Scofield, UT Mine Disaster, May 1900 - Terrible Calamity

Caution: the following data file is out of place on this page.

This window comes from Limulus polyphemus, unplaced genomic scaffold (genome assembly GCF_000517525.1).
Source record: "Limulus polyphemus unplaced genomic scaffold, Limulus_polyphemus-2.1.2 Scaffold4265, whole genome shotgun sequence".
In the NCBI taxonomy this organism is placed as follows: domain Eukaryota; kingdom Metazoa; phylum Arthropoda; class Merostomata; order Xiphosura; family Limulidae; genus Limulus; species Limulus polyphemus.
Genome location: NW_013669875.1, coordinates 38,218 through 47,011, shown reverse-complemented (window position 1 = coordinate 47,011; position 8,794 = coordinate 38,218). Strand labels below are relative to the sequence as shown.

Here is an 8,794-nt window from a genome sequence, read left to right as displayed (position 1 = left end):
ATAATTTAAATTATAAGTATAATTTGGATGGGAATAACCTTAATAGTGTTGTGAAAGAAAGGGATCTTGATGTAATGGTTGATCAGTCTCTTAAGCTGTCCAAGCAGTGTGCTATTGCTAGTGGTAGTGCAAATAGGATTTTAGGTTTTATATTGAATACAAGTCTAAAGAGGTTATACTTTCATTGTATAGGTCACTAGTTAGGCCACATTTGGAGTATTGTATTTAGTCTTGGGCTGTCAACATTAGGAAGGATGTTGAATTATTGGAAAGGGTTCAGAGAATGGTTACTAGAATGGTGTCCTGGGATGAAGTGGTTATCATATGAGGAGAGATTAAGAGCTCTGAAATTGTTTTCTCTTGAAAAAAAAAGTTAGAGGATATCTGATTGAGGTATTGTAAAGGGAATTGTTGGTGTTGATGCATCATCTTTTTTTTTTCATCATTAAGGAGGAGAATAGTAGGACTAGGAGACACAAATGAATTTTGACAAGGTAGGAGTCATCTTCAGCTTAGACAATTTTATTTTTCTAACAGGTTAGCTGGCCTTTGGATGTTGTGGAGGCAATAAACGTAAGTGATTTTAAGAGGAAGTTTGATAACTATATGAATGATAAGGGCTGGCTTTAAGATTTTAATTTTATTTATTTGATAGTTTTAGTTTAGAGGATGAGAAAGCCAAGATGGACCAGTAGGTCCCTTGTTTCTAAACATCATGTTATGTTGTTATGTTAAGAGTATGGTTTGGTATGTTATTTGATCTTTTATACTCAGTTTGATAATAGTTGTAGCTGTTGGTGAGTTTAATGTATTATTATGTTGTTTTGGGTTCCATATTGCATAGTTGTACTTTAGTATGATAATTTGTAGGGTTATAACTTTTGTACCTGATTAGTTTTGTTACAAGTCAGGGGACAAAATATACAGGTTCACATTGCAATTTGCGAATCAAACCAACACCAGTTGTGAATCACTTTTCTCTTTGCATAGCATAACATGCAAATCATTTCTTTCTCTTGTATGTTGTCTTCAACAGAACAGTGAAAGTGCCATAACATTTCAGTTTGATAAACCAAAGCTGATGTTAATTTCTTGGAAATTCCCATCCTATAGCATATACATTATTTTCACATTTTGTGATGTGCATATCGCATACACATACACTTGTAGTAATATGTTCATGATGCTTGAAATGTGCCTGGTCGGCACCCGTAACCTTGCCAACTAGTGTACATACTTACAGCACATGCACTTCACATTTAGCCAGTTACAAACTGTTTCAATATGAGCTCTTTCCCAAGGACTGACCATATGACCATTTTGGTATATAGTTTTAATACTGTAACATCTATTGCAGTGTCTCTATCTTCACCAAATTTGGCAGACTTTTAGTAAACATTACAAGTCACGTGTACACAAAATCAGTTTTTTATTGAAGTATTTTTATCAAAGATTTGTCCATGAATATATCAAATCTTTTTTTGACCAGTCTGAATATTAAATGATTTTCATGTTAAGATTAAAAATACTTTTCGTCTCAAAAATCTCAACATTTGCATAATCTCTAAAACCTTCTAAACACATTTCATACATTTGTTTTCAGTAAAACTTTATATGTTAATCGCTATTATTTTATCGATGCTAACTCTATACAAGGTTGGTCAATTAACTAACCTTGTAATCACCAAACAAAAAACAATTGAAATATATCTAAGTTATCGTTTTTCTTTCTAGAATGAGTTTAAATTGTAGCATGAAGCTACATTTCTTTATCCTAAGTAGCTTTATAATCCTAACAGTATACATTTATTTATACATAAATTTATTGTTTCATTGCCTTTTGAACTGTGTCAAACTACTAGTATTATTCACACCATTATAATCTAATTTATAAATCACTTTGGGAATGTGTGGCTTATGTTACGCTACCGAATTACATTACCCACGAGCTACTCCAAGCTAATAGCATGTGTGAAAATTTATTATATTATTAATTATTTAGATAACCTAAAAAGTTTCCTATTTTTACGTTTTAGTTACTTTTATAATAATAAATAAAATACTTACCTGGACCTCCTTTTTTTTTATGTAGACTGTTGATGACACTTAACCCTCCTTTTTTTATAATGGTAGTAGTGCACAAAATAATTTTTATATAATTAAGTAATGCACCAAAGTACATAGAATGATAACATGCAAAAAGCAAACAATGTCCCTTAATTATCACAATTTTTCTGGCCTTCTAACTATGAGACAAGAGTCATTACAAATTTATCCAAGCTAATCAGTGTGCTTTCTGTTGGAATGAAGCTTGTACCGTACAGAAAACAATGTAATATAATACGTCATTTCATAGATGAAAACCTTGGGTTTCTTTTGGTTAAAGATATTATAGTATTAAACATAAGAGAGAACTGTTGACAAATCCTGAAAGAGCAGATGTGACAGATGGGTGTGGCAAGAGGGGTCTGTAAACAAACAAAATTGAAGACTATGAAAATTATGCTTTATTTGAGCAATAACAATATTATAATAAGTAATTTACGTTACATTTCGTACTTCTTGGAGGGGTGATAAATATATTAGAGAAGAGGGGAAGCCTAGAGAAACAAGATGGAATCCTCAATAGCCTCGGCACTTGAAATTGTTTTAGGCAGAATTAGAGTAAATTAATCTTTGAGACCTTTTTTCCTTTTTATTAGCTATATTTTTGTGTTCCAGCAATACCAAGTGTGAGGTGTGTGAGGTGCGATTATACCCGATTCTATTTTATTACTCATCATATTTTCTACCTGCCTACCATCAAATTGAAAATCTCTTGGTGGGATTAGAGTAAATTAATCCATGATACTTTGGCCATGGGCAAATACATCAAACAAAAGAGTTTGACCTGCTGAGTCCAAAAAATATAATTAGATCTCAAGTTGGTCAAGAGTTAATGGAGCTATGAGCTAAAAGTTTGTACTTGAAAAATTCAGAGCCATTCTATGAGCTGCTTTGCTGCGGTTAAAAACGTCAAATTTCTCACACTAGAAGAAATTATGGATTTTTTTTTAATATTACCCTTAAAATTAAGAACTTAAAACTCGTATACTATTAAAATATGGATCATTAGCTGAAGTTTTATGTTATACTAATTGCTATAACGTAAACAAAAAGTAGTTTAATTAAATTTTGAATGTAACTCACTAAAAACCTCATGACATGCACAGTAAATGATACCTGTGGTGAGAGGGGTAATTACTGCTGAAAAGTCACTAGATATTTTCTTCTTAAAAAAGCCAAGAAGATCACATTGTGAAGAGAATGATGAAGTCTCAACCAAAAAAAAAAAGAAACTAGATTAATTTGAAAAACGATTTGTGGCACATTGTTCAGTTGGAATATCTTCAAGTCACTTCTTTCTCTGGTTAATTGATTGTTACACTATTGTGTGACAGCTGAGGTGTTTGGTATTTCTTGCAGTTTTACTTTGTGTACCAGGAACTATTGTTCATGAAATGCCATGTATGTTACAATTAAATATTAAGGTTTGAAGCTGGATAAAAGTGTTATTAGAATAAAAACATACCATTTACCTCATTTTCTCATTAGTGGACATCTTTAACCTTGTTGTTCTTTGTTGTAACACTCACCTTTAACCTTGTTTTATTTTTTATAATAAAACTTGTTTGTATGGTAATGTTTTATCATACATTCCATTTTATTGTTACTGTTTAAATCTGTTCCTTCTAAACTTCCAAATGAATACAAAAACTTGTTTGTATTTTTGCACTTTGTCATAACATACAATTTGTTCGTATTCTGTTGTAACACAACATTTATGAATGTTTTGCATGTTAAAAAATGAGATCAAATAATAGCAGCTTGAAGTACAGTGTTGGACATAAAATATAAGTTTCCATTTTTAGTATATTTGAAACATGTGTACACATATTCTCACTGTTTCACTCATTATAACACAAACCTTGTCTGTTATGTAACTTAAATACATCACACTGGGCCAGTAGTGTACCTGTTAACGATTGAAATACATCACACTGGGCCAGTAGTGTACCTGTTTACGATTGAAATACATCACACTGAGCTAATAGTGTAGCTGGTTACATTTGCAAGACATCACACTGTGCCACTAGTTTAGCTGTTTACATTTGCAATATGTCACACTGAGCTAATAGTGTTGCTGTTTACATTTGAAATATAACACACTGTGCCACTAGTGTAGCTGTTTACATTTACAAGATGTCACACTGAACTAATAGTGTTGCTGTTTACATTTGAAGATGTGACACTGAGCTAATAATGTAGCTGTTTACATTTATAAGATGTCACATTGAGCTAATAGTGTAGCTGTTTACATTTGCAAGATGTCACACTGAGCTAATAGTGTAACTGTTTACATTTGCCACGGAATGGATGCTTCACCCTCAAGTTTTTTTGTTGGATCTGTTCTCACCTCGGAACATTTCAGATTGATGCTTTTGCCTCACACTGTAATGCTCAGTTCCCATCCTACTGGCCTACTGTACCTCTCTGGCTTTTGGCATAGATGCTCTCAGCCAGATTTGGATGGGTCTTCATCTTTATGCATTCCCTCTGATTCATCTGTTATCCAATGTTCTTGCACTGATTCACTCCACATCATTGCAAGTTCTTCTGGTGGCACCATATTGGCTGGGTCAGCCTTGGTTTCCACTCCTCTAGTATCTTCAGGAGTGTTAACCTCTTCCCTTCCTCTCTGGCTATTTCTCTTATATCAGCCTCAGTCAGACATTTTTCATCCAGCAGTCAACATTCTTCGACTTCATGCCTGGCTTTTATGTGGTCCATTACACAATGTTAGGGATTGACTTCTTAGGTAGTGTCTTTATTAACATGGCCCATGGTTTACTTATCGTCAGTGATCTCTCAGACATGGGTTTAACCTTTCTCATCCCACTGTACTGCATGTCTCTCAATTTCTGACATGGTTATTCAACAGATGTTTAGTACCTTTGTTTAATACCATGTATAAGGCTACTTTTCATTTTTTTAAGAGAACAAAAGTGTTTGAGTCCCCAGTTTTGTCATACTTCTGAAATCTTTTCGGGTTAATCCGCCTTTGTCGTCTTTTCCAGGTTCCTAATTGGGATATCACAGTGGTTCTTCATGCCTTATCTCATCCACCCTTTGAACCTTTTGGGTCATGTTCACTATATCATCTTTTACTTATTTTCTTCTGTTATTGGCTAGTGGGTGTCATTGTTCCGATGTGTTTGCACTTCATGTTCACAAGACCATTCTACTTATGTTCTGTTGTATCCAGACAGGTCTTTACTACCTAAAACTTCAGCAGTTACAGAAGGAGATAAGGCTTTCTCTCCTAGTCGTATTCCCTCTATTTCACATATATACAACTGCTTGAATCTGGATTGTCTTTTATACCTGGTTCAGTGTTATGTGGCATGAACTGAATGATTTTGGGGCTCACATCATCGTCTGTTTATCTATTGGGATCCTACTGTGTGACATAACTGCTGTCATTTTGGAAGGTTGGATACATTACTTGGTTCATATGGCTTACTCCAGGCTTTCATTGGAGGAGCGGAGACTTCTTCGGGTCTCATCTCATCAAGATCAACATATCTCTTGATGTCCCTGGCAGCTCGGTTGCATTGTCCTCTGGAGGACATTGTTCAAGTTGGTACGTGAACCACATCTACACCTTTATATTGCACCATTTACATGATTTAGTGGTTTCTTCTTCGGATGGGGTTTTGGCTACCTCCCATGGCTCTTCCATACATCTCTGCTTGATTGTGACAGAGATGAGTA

Superintendent quickly acquiesced in the proposition and made its execution possible by offering a special bar for the flowers. Mrs. Carpenter, in company with Mrs. Robertson, Mrs. Harkness, Mrs. Ferguson, and other women started to work to carry out the idea. A notice requesting all those wishing to contribute flowers was posted with the Herald bulletins, and communication was established with the public schools. The principals of most of the schools announced to their scholars what was asked of them, and long before the time for the train to leave the flowers began to come in. They were brought by all kinds of people. Little tots came with big bunches of lilacs that almost smothered them and asked in lisping voices where they were to be taken. Aged women came with loads of floral offerings that almost bore their feeble bodies down, and with tears in their eyes deposited them in the car and walked slowly away. Business men who could not get away from their daily round of duty did not forget the darkened homes in the mountains, and sent cut flowers from the floral establishments with messengers. Even up to the last moment for the train to wait they kept coming and placing their offerings with the others. The train that went down was an especially large one, comprising nine coaches. Many of Salt Lakes prominent citizens were on it, willing to do all in their power to alleviate the sufferings of the afflicted. Among these were a number of women in Superintendent Welby's private car "B," who accompanied the flowers down and who were to see to their distribution and to attempt to cheer the poor widows and mothers who suffered by the disaster. In the car were Mrs. E. L. Carpenter, Mrs. George Y. Wallace, Mrs. Ferguson, Mrs. Egbert Roberts, Miss Louise Nelden, Mr. W. A. Nelden, John J. Judson, and Victor Morris, the florist. The train bearing the car of flowers from Colton to Scofield was run as a special bat did not succeed in getting to Scofield until evening, when it was too late for the distribution of the flowers. The Herald's relief car, with the lilacs and cut flowers, was switched into a sidetrack near the cemetery early in the morning. The car was next to the roadway over which the long train of wagons passed as they bore the bodies to their last resting place. The doors of the car were thrown open, and as each wagon came by, it halted while Captain Barrett and his aids, Charles Schoope and Marc Trent, buried the coffins under lilacs and handed each driver a bunch of cut flowers for the widows and children who accompanied the coffins. At the forward end of the car, the boys in charge were almost overwhelmed by requests for flowers. Work as fast as they could. the mournful little groups of women and children, in significant black, were still there awaiting their turn for the blossoms. If the donors of the flowers and the people who helped collect them could have seen the gratitude and appreciation of Scofield they would have been repaid an hundred fold for their work. The procession of the dead passing the car seemed almost endless. From the rear vestibule, one commanded a view of the canyon and valley down which the wagons came, and the heart-breaking tragedy of the place was borne in on the distributors with each succeeding wagon until the iteration of grief became almost unbearable. One could understand why these people who have heard the sobs of the bereft and the cries of distress for days, have reached the point where emotion makes no response in outward expression. It was as though the constant strain on the heartstrings had left them incapable of vibrating to touch either joy or sorrow. One of the first groups to pass was in a carriage. Three women in weeds, four little children in black, two men whose drawn faces and weary eyes told their own story. Next came the wagon with the inevitable coffin. On the seat with the driver was a mother and son—the man's arms around the mother, who sat limp with her eyes closed, preserving consciousness with evident effort. The little ones came in for special care and tenderness from Captain Barrett. They stood around in the car doors in groups, some of them too shy to ask for the flowers; but there was no need of words, their eyes made their own plea. As fast as he could find time during the long procession, the Captain would step down from the car, lift a tot up into the car to fill their arms with lilacs and her hands with pansies, lilies and violets. Just before noon came a plea from the Finns. Their spokesman came aboard the car and said they had sixty-one dead, none of whom had a friend in the country, aside from the people of their nationality. He asked as a favor that flowers be reserved for them until their train came down the canyon. There was an abundance for all, and the man's face lighted with evident pleasure when he was assured that all the coffins would be decorated and the' graves covered with flowers. The distribution alone took nearly all the time from nine o'clock in the morning until the heavy rain late in the afternoon stopped the melancholy procession. In addition to the flowers of the school children the car contained innumerable boxes from other sources. Several were from the ladies of Sugar and Forest Dale. The Bamberger Coal Company, with usual thoughtfulness all through the disaster, sent a contribution of cut flowers. One contribution bore this message: 'With deep sympathy from Mrs. Annie Trap, who had a dear brother killed in South Wales (Auburn colliery disaster in June, 1894,) to some distressed widow, mother or sister.' Mrs. Trap's flowers were given to the first widow that came to the car."

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